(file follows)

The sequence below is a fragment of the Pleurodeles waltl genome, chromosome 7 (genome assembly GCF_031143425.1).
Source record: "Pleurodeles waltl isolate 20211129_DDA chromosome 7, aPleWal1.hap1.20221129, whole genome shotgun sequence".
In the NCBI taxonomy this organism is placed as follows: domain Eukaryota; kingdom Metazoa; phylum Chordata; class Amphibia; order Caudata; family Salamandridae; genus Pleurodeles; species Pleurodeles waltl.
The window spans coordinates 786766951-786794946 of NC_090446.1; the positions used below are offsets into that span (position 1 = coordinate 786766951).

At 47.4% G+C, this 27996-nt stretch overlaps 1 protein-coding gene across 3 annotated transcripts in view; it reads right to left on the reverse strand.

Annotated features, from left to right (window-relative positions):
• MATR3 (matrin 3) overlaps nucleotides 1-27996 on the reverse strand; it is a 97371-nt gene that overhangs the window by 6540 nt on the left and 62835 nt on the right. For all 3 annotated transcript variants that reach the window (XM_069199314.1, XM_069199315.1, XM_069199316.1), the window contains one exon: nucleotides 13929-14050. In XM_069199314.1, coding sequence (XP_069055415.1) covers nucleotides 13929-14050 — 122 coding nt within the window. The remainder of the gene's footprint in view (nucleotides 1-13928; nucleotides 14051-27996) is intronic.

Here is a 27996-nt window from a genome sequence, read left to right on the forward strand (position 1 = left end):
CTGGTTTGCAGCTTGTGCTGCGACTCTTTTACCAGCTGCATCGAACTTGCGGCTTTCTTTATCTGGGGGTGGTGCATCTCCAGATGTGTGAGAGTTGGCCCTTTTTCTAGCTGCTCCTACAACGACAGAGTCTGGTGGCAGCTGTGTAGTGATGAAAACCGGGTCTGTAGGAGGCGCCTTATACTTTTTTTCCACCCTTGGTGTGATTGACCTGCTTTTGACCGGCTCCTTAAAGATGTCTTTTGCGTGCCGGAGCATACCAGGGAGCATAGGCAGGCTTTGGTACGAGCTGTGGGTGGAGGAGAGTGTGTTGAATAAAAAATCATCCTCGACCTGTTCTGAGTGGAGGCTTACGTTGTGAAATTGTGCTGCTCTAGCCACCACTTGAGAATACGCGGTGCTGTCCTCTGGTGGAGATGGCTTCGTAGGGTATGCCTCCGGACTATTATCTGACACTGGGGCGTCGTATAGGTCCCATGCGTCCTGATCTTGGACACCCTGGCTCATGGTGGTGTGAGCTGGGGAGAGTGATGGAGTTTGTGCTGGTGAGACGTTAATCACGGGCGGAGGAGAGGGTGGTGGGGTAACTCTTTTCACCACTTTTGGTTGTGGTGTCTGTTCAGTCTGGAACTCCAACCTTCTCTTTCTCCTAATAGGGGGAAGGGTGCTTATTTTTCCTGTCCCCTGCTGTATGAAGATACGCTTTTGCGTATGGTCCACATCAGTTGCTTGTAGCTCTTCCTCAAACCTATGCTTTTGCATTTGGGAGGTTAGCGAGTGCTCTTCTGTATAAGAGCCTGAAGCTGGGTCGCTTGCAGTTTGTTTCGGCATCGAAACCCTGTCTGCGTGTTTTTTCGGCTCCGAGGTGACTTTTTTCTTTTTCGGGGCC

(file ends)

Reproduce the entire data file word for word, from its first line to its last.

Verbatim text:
The sequence below is a fragment of the Pleurodeles waltl genome, chromosome 7 (genome assembly GCF_031143425.1).
Source record: "Pleurodeles waltl isolate 20211129_DDA chromosome 7, aPleWal1.hap1.20221129, whole genome shotgun sequence".
In the NCBI taxonomy this organism is placed as follows: domain Eukaryota; kingdom Metazoa; phylum Chordata; class Amphibia; order Caudata; family Salamandridae; genus Pleurodeles; species Pleurodeles waltl.
The window spans coordinates 786766951-786794946 of NC_090446.1; the positions used below are offsets into that span (position 1 = coordinate 786766951).

At 47.4% G+C, this 27996-nt stretch overlaps 1 protein-coding gene across 3 annotated transcripts in view; it reads right to left on the reverse strand.

Annotated features, from left to right (window-relative positions):
• MATR3 (matrin 3) overlaps nucleotides 1-27996 on the reverse strand; it is a 97371-nt gene that overhangs the window by 6540 nt on the left and 62835 nt on the right. For all 3 annotated transcript variants that reach the window (XM_069199314.1, XM_069199315.1, XM_069199316.1), the window contains one exon: nucleotides 13929-14050. In XM_069199314.1, coding sequence (XP_069055415.1) covers nucleotides 13929-14050 — 122 coding nt within the window. The remainder of the gene's footprint in view (nucleotides 1-13928; nucleotides 14051-27996) is intronic.

Here is a 27996-nt window from a genome sequence, read left to right on the forward strand (position 1 = left end):
CTGGTTTGCAGCTTGTGCTGCGACTCTTTTACCAGCTGCATCGAACTTGCGGCTTTCTTTATCTGGGGGTGGTGCATCTCCAGATGTGTGAGAGTTGGCCCTTTTTCTAGCTGCTCCTACAACGACAGAGTCTGGTGGCAGCTGTGTAGTGATGAAAACCGGGTCTGTAGGAGGCGCCTTATACTTTTTTTCCACCCTTGGTGTGATTGACCTGCTTTTGACCGGCTCCTTAAAGATGTCTTTTGCGTGCCGGAGCATACCAGGGAGCATAGGCAGGCTTTGGTACGAGCTGTGGGTGGAGGAGAGTGTGTTGAATAAAAAATCATCCTCGACCTGTTCTGAGTGGAGGCTTACGTTGTGAAATTGTGCTGCTCTAGCCACCACTTGAGAATACGCGGTGCTGTCCTCTGGTGGAGATGGCTTCGTAGGGTATGCCTCCGGACTATTATCTGACACTGGGGCGTCGTATAGGTCCCATGCGTCCTGATCTTGGACACCCTGGCTCATGGTGGTGTGAGCTGGGGAGAGTGATGGAGTTTGTGCTGGTGAGACGTTAATCACGGGCGGAGGAGAGGGTGGTGGGGTAACTCTTTTCACCACTTTTGGTTGTGGTGTCTGTTCAGTCTGGAACTCCAACCTTCTCTTTCTCCTAATAGGGGGAAGGGTGCTTATTTTTCCTGTCCCCTGCTGTATGAAGATACGCTTTTGCGTATGGTCCACATCAGTTGCTTGTAGCTCTTCCTCAAACCTATGCTTTTGCATTTGGGAGGTTAGCGAGTGCTCTTCTGTATAAGAGCCTGAAGCTGGGTCGCTTGCAGTTTGTTTCGGCATCGAAACCCTGTCTGCGTGTTTTTTCGGCTCCGAGGTGACTTTTTTCTTTTTCGGGGCC